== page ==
A study published in the journal Neurology has found that individuals who feel lightheaded or dizzy when they rise and stand up may be at a higher risk of developing dementia. According to researchers from the University of California, the association with dementia was found only in people who suffered a dip in their systolic blood pressure, and not in those who experienced a decrease in their diastolic blood pressure, or their overall blood pressure overall.
Laure Rouch, the author of the study, said in a statement, "People's blood pressure when they move from sitting to standing should be monitored. It's possible that controlling these blood pressure drops could be a promising way to help preserve people's thinking and memory skills as they age."
Risk of Developing Dementia
The condition, called orthostatic hypotension, occurs when people experience a sudden drop in blood pressure when they stand up. The study involved 2,131 people who were an average age of 73 and did not have dementia when they enrolled. Their blood pressure readings were taken at the start of the study and then one, three and five years later.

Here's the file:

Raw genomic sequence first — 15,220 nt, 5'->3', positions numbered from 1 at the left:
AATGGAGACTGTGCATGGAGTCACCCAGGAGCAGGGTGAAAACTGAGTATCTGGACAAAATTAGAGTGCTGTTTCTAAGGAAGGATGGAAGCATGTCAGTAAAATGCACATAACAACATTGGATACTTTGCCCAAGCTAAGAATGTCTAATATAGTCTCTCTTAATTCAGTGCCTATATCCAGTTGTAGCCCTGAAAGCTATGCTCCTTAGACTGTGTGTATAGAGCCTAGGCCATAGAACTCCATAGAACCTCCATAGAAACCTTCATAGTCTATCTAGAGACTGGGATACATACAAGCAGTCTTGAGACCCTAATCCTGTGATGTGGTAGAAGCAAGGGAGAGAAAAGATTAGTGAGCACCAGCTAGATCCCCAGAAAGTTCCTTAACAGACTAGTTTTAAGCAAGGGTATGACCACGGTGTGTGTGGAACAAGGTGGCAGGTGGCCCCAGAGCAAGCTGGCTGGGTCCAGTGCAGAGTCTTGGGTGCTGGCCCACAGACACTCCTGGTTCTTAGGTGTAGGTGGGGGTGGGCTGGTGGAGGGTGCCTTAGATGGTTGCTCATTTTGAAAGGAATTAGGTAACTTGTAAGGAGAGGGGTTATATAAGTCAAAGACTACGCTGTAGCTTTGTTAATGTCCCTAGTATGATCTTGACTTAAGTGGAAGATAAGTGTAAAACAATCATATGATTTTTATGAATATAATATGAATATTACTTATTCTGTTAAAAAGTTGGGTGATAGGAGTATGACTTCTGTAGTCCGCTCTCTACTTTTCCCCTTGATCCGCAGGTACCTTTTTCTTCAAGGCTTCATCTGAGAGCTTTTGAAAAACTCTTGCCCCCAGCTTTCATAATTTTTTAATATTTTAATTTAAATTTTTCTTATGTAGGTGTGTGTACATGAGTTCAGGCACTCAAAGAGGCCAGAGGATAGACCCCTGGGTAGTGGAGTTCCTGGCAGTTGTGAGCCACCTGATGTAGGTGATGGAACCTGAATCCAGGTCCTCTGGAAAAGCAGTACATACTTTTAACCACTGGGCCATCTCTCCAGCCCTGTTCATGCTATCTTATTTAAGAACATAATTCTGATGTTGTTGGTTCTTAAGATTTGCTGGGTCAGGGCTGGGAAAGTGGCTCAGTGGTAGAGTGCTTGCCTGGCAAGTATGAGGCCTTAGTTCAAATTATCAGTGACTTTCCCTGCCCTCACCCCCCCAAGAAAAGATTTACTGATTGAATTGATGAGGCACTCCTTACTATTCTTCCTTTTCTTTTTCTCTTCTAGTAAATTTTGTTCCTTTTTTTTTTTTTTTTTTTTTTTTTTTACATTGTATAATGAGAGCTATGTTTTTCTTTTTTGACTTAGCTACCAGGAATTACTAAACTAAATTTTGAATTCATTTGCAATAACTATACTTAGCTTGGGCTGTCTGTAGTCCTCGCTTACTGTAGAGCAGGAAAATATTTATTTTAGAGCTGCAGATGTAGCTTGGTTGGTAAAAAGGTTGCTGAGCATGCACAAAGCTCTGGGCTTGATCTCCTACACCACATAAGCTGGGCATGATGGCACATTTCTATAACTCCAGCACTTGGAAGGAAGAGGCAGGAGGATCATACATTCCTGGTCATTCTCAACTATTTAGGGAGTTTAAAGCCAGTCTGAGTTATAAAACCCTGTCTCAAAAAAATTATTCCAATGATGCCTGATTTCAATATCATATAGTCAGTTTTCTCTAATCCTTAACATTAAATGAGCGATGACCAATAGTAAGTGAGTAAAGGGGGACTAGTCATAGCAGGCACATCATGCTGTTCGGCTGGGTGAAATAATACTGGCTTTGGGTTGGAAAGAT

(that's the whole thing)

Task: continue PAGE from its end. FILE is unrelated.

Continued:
A total of 15 percent had orthostatic hypotension, nine percent had systolic orthostatic hypotension and six percent had diastolic orthostatic hypotension. Over the next 12 years, the participants were evaluated to see if anyone developed dementia. A total of 462 people did develop the disease. According to the study, the people with systolic orthostatic hypotension were nearly 40 percent more likely to develop dementia than those who did not have the condition.
Several Factors Adjusted to Study Outcomes
Fifty of the 192 with systolic orthostatic hypotension, or 26 percent, developed dementia, compared to 412 of the 1,939 people without it, or 21 percent. When researchers adjusted for other factors that could affect dementia risk, such as diabetes, smoking and alcohol use, those with systolic orthostatic hypotension were 37 percent more likely to develop dementia.
The researchers also found that people whose sitting-to-standing systolic blood pressure readings changed the most from a visit to visit were more likely to develop dementia years later than people whose readings were more stable. The research team noted that the study is observational and does not show cause and effect.
(With inputs from agencies)